Summary: A hearing loss toolkit for general practitioners in Europe was updated to provide enhanced resources and training information, improving accessibility and support for patients with hearing concerns.


  1. Enhanced Content: The updated toolkit includes new information on managing conditions associated with hearing loss, such as dementia and tinnitus, and provides practical guidance for screening and evaluating patients.
  2. The toolkit has been moved to a newly designed section of the website it is featured on, improving navigation and ease of use for clinicians.
  3. The toolkit development and launch featured insights from healthcare professionals and patient advocates, emphasizing the importance of comprehensive care for patients presenting with hearing loss and related symptoms.

BIHIMA (The British Hearing Instrument Manufacturers Association) and RCGP (The Royal College of GPs) have collaborated to update a hearing loss toolkit hosted on the RCGP website.

Funded by BIHIMA, the hearing loss toolkit is designed to support primary care practitioners with quick reference information that can be easily accessed when a patient presents with concerns.

Updated Hearing Loss Toolkit

The toolkit also provides guidance to ensure general practitioner (GP) surgeries are hearing loss friendly. First developed in 2020/2021, the 2024 iteration of the project adds subject areas that are key to understanding hearing loss and the conditions associated with it.

“It was important to us to support this new development of the hearing loss toolkit because the landscape for hearing loss has changed enormously since we first launched the resource,” says BIHIMA Chairman Paul Surridge. “It now includes information and training on subjects such as dementia and hearing loss, tinnitus management, balance and vertigo, and paediatric audiology. It also shares guidance on screening and evaluation of hearing loss, a vital first assessment for many who go to their GP surgery for help when experiencing deafness or dizziness.”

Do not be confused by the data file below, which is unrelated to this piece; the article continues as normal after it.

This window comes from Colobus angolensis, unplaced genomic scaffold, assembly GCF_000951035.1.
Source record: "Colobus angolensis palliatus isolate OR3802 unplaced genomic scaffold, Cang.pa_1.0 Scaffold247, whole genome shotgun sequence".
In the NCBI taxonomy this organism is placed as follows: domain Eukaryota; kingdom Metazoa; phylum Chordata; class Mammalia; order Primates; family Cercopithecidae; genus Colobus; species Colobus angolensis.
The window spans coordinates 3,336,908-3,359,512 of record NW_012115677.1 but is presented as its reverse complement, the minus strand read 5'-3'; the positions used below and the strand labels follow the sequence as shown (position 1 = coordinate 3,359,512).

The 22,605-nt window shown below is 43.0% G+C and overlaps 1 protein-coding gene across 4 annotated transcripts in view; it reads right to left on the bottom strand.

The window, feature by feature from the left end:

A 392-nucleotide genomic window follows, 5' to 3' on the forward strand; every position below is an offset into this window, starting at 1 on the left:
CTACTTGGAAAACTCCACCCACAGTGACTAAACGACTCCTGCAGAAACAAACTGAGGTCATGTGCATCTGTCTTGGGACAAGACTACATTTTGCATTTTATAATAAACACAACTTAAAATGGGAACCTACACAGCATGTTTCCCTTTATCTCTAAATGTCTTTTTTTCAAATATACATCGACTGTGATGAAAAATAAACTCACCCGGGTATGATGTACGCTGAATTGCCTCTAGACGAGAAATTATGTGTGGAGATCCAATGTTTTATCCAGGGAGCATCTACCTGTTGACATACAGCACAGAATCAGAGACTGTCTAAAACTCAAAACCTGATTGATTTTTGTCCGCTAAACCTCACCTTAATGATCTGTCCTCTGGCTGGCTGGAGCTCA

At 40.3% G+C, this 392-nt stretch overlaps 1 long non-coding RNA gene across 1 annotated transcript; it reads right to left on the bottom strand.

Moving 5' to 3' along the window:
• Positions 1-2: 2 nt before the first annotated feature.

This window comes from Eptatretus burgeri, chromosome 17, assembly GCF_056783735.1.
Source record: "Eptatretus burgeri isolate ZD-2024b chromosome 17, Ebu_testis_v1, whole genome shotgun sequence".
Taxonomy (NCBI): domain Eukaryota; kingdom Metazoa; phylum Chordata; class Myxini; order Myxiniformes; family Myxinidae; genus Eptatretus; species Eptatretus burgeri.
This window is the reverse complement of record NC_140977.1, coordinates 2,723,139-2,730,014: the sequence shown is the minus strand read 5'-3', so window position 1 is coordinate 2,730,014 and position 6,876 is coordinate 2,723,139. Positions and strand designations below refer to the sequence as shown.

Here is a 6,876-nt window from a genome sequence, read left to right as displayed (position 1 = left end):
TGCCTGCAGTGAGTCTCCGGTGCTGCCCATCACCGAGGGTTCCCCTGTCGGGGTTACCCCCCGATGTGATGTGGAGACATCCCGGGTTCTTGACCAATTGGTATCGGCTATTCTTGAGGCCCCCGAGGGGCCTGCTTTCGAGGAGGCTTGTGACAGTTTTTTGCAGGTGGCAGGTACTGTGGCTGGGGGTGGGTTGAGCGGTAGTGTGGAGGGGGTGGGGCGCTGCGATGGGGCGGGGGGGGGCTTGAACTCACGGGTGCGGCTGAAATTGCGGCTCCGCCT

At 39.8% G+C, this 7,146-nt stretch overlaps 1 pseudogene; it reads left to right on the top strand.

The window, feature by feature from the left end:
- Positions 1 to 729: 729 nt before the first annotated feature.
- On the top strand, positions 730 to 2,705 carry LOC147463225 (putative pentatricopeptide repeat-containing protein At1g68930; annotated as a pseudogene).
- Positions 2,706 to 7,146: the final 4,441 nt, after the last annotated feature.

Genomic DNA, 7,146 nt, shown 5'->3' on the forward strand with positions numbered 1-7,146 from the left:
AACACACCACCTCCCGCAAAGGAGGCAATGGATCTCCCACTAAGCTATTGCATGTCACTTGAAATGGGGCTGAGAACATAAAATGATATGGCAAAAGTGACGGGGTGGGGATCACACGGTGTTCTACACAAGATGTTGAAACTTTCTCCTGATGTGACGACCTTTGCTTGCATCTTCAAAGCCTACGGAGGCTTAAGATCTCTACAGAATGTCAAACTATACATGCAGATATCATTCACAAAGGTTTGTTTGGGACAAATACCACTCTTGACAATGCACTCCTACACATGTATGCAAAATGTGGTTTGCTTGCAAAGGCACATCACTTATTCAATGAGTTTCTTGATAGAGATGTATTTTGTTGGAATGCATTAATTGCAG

In addition, the funding has enabled RCGP to move the toolkit to a new section on their website, which is a specially designed resource hub that provides easier use and navigation for clinicians.

Devina Maru, MSc, MBChB, PGCert, is a practicing general practitioner with a specialist interest in ENT, who is the lead for the project and has written the toolkit content. 

“We were so pleased to receive further funding for the toolkit, because it means that we can help primary care colleagues across the country support more people impacted by hearing loss,” she says. “As a GP, I want to empower people with hearing loss; to enable them to fully participate in their health care from initial consultation to ongoing treatment. I am passionate about raising awareness and educating GPs and trainees to help reduce current variations in accessibility to GP practices: the newly improved and expanded toolkit is an important step in doing that.”

Launch of the Toolkit

The toolkit was launched during a webinar organized by Maru, where over 400 people registered to hear from a panel that included Devina herself, alongside Crystal Rolfe, director for strategy at the Royal National Institute for Deaf People, Jack Stancel-Lewis, Healthcare Science Fellow and Audiologist, and Jean Straus, patient advocate living with sudden hearing loss. The speakers shared specialist insight and the latest research on hearing loss and balance disorders, a patient’s experience of the challenges in getting the right support through primary care.

“We know that patients can present hearing loss in various ways – a decrease in the ability to hear sounds may not be the main presenting complaint,” Maru says. “Memory loss, sensitivity to loud noises, social withdrawal, changes to balance and experiences of depression and anxiety are just some of the signs that we regularly see. It’s therefore crucial that GPs can recognise these additional presentations of hearing loss and address them comprehensively in the assessment and management of patients with hearing difficulties. Early detection and intervention can significantly improve outcomes and quality of life for those with hearing loss, and we hope that the resources and training in our newly improved toolkit will contribute to this.”

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